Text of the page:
Hughes death ruled an accident

Australia

The coroner’s inquest into the death of Phillip Hughes after being struck on the neck by a bouncer has found no legal fault can be put on either the players or the officials.

The inquest heard that Hughes was singled out for short pitched bowling, facing 20 of the 23 bouncers bowled on that fateful day but ruled that his skill was such that he didn’t appear to be in any trouble until he was struck.

New South Wales coroner Michael Barnes said on Friday: “Phillip was targeted by short-pitched balls bowled at or over leg stump or middle stump that placed him in greater danger of being struck.

“Of the 23 bouncers bowled on that day, 20 were bowled to him.

“However, in view of the evidence of the other players, the presiding umpires, and Mr Taufel [former umpire Simon Taufel], that Phillip was, because of his high level of skill and confidence, comfortably dealing with the short-pitched balls, I conclude that no failure to enforce the laws of the game contributed to his death.

“Such was his skill and experience, he was well able to deal with such bowling, but even the best can’t perform perfectly all of the time. He could have avoided the ball by ducking under it, but such was his competitiveness, he sought to make runs from it.

“A minuscule misjudgement, or a slight error of execution, caused him to miss the ball which crashed into his neck with fatal consequences. There is absolutely no suggestion the ball was bowled with malicious intent. Neither the bowler, nor anyone else, was to blame for the tragic outcome.”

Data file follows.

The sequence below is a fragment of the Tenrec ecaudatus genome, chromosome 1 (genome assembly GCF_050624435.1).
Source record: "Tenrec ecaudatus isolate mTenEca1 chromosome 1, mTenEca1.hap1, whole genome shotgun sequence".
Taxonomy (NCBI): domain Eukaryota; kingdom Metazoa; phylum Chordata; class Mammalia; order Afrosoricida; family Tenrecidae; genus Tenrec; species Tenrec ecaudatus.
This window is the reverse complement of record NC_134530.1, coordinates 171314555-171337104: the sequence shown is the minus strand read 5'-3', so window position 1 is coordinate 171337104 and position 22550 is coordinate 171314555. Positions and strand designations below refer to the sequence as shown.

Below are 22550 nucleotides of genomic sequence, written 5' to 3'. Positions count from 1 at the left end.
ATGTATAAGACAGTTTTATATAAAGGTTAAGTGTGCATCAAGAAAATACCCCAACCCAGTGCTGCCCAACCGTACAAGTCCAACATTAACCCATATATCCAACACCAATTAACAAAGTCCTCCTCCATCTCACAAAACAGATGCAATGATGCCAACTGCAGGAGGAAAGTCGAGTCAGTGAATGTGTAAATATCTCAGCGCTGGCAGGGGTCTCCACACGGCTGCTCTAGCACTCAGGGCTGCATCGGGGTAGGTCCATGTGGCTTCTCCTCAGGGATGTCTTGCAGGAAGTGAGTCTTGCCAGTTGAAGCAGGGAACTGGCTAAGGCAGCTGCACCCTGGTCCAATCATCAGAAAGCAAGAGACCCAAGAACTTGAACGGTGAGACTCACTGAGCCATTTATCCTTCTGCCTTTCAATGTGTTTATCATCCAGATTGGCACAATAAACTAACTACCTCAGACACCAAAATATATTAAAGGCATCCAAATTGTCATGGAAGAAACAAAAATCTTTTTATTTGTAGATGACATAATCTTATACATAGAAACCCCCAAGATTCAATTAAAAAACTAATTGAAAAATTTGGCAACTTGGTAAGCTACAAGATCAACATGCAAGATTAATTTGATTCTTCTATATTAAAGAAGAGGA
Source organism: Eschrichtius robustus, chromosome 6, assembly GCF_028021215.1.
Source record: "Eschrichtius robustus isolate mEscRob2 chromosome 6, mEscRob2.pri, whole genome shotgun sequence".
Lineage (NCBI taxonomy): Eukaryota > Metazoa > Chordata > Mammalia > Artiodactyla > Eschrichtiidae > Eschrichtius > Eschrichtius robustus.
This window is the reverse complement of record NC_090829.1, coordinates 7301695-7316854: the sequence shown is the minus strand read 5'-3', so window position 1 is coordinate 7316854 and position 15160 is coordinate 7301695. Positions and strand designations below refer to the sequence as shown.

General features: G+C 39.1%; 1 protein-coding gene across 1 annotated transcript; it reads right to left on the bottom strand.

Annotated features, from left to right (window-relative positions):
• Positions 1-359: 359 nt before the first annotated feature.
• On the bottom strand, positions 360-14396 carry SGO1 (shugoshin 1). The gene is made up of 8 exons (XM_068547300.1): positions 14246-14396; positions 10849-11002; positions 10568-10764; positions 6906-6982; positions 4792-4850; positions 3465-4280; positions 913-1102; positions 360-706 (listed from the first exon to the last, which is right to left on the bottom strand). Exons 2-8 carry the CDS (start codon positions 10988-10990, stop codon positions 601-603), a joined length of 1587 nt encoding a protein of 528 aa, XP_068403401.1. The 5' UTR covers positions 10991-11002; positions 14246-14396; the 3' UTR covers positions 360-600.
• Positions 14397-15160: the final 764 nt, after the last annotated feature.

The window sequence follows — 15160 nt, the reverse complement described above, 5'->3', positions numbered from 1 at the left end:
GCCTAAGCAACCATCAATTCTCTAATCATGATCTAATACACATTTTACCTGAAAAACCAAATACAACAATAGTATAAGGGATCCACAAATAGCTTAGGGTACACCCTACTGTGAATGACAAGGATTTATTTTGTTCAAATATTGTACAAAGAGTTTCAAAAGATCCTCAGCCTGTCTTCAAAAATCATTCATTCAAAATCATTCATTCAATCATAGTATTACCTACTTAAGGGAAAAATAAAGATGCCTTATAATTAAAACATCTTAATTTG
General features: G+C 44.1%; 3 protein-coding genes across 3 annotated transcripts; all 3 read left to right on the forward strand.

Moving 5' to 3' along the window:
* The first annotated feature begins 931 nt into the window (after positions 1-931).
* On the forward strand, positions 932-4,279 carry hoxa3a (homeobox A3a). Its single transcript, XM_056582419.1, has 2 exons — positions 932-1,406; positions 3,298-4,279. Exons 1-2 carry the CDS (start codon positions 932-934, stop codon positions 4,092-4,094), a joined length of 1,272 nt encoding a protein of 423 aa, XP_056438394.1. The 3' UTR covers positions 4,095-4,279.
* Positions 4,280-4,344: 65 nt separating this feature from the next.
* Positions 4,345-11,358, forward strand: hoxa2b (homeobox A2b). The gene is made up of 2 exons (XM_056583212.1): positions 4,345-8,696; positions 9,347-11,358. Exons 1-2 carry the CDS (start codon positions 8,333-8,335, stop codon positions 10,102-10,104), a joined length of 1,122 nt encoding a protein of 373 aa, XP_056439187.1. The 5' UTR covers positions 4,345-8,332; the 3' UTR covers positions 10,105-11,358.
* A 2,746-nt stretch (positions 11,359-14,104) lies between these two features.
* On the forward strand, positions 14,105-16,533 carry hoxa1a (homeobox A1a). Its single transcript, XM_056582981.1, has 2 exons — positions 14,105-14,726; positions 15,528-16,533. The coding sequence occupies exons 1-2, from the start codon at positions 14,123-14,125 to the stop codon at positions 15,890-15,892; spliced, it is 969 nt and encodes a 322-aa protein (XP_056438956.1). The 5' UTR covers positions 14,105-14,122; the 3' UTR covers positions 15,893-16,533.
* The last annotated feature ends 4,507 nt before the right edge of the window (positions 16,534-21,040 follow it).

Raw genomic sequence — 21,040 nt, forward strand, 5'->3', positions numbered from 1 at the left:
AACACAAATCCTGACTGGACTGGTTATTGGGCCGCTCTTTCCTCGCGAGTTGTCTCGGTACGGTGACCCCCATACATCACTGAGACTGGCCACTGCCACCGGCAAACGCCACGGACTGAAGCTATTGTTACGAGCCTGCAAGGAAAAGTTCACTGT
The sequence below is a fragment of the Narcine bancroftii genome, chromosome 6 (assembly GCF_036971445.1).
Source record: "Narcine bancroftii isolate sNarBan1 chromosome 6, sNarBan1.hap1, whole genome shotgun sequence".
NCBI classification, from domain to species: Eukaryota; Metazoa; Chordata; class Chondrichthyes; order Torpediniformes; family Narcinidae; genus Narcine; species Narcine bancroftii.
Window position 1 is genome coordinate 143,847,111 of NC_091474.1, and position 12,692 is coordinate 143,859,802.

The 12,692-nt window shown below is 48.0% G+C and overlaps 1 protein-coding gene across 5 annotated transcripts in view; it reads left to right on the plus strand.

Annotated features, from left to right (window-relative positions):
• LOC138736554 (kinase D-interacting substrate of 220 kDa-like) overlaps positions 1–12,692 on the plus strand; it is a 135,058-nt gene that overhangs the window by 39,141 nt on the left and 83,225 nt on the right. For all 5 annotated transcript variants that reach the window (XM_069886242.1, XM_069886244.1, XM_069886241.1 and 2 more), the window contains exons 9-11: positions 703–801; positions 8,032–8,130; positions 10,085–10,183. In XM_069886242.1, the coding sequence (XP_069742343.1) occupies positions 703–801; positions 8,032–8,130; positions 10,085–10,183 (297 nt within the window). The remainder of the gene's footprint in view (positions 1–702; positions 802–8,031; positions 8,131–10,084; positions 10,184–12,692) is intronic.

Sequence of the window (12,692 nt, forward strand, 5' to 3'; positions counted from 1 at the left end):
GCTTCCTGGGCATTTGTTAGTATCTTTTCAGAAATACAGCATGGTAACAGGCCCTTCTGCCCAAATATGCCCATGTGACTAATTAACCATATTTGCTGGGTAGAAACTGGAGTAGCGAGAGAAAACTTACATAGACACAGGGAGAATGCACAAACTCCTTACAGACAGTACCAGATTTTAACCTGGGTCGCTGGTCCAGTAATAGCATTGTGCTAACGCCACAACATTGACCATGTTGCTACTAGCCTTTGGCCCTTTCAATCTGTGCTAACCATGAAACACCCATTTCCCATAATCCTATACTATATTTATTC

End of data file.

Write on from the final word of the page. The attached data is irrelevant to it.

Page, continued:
The coroner believes the assertion that no sledging took place on the day was false but conceded that the verbal had little effect on Hughes.

Barnes added: “Hopefully the focus on this unsavoury aspect of the incident may cause those who claim to love the game to reflect on whether the practice of sledging is worthy of its participants.

“An outsider is left to wonder why such a beautiful game would need such an ugly underside.”

The coroner concluded that the injuries Hughes suffered were unsurvivable but that there were also unacceptable delays in contacting the emergency services.

The coroner said: “None of those on the field at the time knew how to summon medical assistance onto the field.

“Although it was immediately obvious that Phillip was injured, it was not clear whose responsibility it was to call an ambulance. An ambulance was not called for over six minutes after he was hit.

“The person who called the ambulance did not have sufficient information to enable an accurate triage to be made by the ambulance dispatcher. As a result, the ambulance response was given a lower order of urgency than it would have been given had the relevant information about Phillip’s condition been conveyed.”

The coroner also detected issues with the information given to the Ambulance regarding access to the ground and available equipment.

Barnes continued: “Not that anyone involved was lackadaisical or cavalier, rather the systems in place to respond to such an incident were inadequate.

“Unless addressed, those failings could result in a preventable death occurring … All of those who responded to Phillip’s injury did so selflessly and to the best of their ability. They are to be commended.”

Barnes ruled that the death was simply a tragic accident: “The family’s grief at losing their much loved son and brother was exacerbated by their belief that unfair play had contributed to his death.

“In the course of this inquest they have heard from independent experts, high ranking cricket officials and some of the players who were on the field with Phillip when he played his last game of cricket.

“Clearly, they do not agree with all that they heard. However, it is hoped that they accept the compelling evidence that the rules were complied with; that Phillip was excelling at the crease as he so often did, and that his death was a tragic accident.

“Nothing can undo the source of their never ending sorrow but hopefully, in the future, the knowledge that Phillip was loved and admired by so many and that his death has led to changes that will make cricket safer will be of some comfort.”

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